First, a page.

Throughout the semester, we have been exposed to some pretty good, pretty bad, and pretty ugly film adaptations of novels and plays. One week, we would be shown a fairly decent adaptation like Pygmalion, directed in 1938 by Anthony Asquith and Leslie Howard and based on George Bernard Shaw's 1913 Pygmalion, and the next, something truly horrid, such as the Jane Fonda version of A Doll's House, directed in 1973 by Joseph Losey. If I were to adapt a piece of literature to film, the film I would use as the best example of a book/play-to-film adaptation would be A Streetcar Named Desire, directed in 1951 by Elia Kazan and based on Tennessee Williams' 1947 play.
There are many aspects to A Streetcar Named Desire that make it the memorable classic that it is. One of the most impressive aspects to Streetcar is that it managed to keep the same tone as Tennessee Williams' play and even fit into the Hay's Code. The Hay's Code prevented the film from presenting the homosexual undertones that were present in the play along with some violence. Any film that can manage to keep the original author's message and tone while having to follow a set of limiting rules is truly inspirational and can be learned from.
Another aspect to Streetcar that I would use would be the fun that the actors seemed to be having in their roles. The acting was not the most realistic; but it was believable; and, most importantly, it was fun to watch them act. The acting was also extremely well balanced. All of the actors would sometimes act humorously while at other times they would also be serious. They found a happy medium that is really hard to reach. Sometimes, actors and actresses play their characters too comically, and some play their characters too seriously. This film found a happy medium at which there was humor, and there was still depth.
The film that I would do my best to avoid using any aspects of in my film whatsoever would be, of course, the Jane Fonda version of A Doll's House. What she did to that film would be the equivalent to what George Lucas eventually did to the Star Wars saga. A Doll's House became pretty much just a vehicle for Jane Fonda to strut around in as the new Star Wars films have become excuses to throw as many special effects on the screen as possible. Both only cared about attracting an audience, and both ended up doing what they set out to do, but neither have aged well. The original Star Wars trilogy will always be a groundbreaking, good film series that will be remembered fifty years down the road, but Episodes I, II, and even III will, I hope, be forgotten by all. The same goes for A Doll's House. I hope that no one will remember the film, but everyone will remember Jane Fonda.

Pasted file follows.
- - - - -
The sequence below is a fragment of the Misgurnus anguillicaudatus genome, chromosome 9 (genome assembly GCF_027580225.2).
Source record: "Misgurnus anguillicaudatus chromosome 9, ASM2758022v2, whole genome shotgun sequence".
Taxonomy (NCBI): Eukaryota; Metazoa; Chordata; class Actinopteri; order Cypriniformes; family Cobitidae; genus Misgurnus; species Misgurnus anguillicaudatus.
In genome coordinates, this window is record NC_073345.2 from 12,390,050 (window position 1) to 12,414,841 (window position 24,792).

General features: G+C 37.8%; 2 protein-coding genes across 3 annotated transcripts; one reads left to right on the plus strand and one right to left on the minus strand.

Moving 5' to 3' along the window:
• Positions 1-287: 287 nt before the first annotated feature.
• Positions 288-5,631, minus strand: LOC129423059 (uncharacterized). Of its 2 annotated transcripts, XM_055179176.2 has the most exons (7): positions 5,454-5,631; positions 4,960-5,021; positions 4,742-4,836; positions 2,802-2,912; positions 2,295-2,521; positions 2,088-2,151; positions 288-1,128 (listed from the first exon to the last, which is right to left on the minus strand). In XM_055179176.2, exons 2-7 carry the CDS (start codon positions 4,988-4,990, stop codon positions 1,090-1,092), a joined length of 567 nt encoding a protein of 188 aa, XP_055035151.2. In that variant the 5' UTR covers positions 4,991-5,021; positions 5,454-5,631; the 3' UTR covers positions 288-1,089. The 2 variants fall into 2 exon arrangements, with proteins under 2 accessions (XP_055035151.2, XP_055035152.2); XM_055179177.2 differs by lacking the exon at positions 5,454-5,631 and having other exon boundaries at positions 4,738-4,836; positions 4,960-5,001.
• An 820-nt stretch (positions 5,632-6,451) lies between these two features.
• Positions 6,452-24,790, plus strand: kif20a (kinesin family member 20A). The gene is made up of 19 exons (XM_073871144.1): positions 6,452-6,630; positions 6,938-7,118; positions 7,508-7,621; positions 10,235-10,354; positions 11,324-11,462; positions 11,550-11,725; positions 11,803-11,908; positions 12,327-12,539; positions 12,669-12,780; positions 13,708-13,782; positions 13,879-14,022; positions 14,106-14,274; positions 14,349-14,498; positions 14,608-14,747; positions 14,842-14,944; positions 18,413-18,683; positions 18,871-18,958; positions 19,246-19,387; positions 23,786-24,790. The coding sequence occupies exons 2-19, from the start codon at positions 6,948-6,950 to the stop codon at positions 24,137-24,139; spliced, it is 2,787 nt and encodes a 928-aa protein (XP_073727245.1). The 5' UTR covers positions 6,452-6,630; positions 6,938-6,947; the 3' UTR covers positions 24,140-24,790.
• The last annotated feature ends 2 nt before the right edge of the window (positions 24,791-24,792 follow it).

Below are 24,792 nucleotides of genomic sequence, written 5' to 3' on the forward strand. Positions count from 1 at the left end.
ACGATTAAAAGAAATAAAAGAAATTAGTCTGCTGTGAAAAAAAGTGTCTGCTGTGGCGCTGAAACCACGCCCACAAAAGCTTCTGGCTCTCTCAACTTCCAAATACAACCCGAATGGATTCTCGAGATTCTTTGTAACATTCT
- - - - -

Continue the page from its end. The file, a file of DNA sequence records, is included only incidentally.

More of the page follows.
A movie that we did not view that I would use many aspects from adapting the book or play to film would be that of A Clockwork Orange. The book is a mighty fine piece of literature, but the 1971 film adaptation, while fairly faithful to the book, is at least 500 times more disturbing. Stanley Kubrick did an excellent job in conveying the mood that Burgess conveyed in his book. Personally, I am not a fan of the graphic depictions of sex and violence found in the film, but it is hard to deny that it is a great adaptation of a so-so book. While the book may not be considered quite the classic, the movie is, without a doubt, one of Kubrick's greatest and probably even one of the greatest ever made. Like A Streetcar Named Desire, the film adaptation manages to convey the same tone as the original source material and is also considered to be a classic.
While I am not sure which work of literature I would like to adapt to film, I do know that I would look closely at the aspects of the adaptations of A Streetcar Named Desire and A Clockwork Orange. Both of these films still hold up against today's cinema and stand the test of time. If I were ever given the chance to make a film, I would hope that it would hold up at least half as well as these two films have over the years. But as long as it did not turn out to be like Jane Fonda's version of A Doll's House, I would be happy.